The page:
He said neither the Catholic Archdiocese of Denver nor Colorado Christian University has decided to support the measure, arguing the initiative, "as it is currently written, would put everybody involved in prison for murder, including the woman."

Hunt said the conversation within the anti-abortion movement in Colorado revolves around a ballot measure in 2024 that is similar to Proposition 115, which asked voters in 2020 to ban abortion after 22 weeks of gestation, except when it is required to save the life of the mother.

A ballot measure to affirm the right to abortion in the state Constitution is also being discussed for 2024.

Petition signatures for nine ballot measures were due by 5 p.m. Monday. Three were submitted, but the Secretary of State's Office determined one — Initiative No. 61, which sought to decriminalize possession of "entheogenic" plants, also known as "magic mushrooms" — fell below the threshold of registered voter signatures that it would need to make the ballot and was declared insufficient.

The measures with submitted signatures Monday now under review are:

• Initiative No. 121 would allow the sale of wine in grocery stores. So far, only beer and related spirits can be sold in grocery stores.

• Initiative No. 122 would allow for third-party delivery — think Uber or Lyft — of alcoholic beverages.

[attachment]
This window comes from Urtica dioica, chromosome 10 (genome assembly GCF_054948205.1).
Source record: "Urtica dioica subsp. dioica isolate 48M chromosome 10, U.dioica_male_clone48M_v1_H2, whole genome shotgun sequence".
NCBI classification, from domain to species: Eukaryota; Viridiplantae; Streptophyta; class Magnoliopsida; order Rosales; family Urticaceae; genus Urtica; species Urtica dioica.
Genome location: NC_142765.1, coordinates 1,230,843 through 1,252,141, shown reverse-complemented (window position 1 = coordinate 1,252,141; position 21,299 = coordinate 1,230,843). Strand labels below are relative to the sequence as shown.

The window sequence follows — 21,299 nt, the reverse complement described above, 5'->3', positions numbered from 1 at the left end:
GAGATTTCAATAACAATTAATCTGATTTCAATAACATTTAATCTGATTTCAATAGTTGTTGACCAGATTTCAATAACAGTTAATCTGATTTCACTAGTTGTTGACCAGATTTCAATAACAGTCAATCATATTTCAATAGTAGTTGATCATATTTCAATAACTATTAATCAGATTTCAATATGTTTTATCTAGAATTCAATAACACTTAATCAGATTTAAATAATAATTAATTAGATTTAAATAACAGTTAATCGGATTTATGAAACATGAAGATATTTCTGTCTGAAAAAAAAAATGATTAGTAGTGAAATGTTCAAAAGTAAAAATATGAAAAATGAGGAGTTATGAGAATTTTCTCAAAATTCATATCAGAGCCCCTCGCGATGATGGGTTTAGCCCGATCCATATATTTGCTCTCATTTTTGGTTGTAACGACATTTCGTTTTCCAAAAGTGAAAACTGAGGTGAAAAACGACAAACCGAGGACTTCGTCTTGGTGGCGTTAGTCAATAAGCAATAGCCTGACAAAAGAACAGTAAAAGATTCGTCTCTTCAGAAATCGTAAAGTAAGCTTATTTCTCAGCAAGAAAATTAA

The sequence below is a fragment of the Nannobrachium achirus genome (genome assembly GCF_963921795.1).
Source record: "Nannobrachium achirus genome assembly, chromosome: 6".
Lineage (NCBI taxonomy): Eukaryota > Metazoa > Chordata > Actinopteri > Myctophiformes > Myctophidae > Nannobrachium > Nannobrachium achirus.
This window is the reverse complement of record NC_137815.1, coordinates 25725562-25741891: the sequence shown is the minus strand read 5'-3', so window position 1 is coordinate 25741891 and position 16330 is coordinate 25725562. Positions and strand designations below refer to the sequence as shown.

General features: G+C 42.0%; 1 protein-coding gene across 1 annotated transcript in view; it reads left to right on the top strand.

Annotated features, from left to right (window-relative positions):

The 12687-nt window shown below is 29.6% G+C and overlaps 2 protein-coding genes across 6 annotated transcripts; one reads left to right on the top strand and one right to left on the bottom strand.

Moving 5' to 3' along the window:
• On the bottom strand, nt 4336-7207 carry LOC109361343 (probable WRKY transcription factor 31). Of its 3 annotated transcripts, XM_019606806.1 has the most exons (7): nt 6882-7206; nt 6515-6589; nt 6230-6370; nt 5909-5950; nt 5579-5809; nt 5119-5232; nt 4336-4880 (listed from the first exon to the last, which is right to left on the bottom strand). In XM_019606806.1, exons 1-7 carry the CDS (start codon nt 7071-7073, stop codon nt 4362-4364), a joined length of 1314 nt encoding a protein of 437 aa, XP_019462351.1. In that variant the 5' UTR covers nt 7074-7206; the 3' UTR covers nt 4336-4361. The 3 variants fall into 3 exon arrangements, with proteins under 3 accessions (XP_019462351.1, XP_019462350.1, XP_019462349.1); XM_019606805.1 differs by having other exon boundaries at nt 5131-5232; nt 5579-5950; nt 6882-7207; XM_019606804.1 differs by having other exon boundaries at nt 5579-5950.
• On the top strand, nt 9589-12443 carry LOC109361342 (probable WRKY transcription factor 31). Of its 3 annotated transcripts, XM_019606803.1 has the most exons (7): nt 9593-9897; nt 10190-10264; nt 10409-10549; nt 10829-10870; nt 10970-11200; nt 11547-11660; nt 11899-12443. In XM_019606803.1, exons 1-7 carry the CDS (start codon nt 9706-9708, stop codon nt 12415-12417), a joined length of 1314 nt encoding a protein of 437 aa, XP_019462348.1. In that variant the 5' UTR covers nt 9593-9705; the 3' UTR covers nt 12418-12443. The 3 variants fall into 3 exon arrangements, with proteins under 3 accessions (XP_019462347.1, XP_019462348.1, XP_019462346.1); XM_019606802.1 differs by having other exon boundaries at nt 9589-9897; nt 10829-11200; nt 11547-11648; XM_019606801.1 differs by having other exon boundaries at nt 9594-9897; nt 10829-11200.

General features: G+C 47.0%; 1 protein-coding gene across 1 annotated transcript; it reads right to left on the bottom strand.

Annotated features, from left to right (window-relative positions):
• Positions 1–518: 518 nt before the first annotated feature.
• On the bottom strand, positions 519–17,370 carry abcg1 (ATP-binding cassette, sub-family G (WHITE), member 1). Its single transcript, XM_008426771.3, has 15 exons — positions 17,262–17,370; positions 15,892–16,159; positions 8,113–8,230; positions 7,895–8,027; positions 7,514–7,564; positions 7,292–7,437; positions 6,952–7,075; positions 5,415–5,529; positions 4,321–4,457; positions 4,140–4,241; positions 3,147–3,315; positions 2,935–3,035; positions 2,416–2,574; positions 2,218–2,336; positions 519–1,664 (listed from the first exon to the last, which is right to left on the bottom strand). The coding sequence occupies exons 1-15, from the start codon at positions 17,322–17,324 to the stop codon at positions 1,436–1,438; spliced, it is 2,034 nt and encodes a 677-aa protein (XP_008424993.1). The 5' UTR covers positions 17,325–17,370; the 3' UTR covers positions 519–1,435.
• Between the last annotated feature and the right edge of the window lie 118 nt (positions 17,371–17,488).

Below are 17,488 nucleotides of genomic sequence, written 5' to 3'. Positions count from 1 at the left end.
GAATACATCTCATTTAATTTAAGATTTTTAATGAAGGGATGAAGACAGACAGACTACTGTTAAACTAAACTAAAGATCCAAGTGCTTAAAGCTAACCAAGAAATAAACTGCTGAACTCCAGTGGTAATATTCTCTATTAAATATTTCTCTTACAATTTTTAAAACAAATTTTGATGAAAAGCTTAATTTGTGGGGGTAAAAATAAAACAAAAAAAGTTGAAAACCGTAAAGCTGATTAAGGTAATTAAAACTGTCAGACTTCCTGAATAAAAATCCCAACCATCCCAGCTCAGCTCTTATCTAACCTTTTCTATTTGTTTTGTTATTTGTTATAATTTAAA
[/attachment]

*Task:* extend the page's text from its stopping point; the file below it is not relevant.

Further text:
Proponents of initiative No. 63, which sought additional funding for K-12 public education, announced Monday afternoon they did not gather enough signatures for their petition.

"We are heartbroken that voters will not have the opportunity to make this historic investment in our teachers, student support professionals and students, despite their overwhelming support for Initiative 63 as demonstrated in polls and by the public enthusiasm every volunteer experienced when gathering signatures," Great Education Colorado, which backed No. 63, said in a statement. "We have learned the hard way that the enormous cost of gathering 125,000 valid signatures puts the ballot out of the reach of ordinary citizens — even with an extraordinarily popular measure with broad grassroots support like Initiative 63. Unfortunately, for all Coloradans and especially for our public school students and teachers, deep pockets appear to be a prerequisite for ballot access."

Two measures have already qualified for the November ballot:

• Initiative No. 31, which would lower the state income tax rate from 4.55% to 4.41%. Proponents include Jon Caldara of the Independence Institute and state Sen. Jerry Sonnenberg, R-Sterling. Both were successful in 2020 with a similar measure that lowered the income tax rate from 4.63% to 4.55%.

• Initiative No. 58, the other "magic mushroom" measure, would allow for people to consume "natural medicines" — defined as dimethyltryptamine, ibogaine, certain forms of mescaline, peyote, psilocybin or psilocyn — in licensed facilities.

Two measures are currently under signature review:

• Initiative No. 96, which would allow retail liquor stores to obtain additional liquor licenses; and,

• Initiative No. 108, which would dedicate a portion of state income tax revenue for affordable housing.

A measure to require local approval for expanded liquor licenses also failed to turn in signatures on Monday.

Ballot measures are required to submit 124,632 valid signatures. Usually, proponents will collect at least 175,000 or more to ensure they meet the requirements.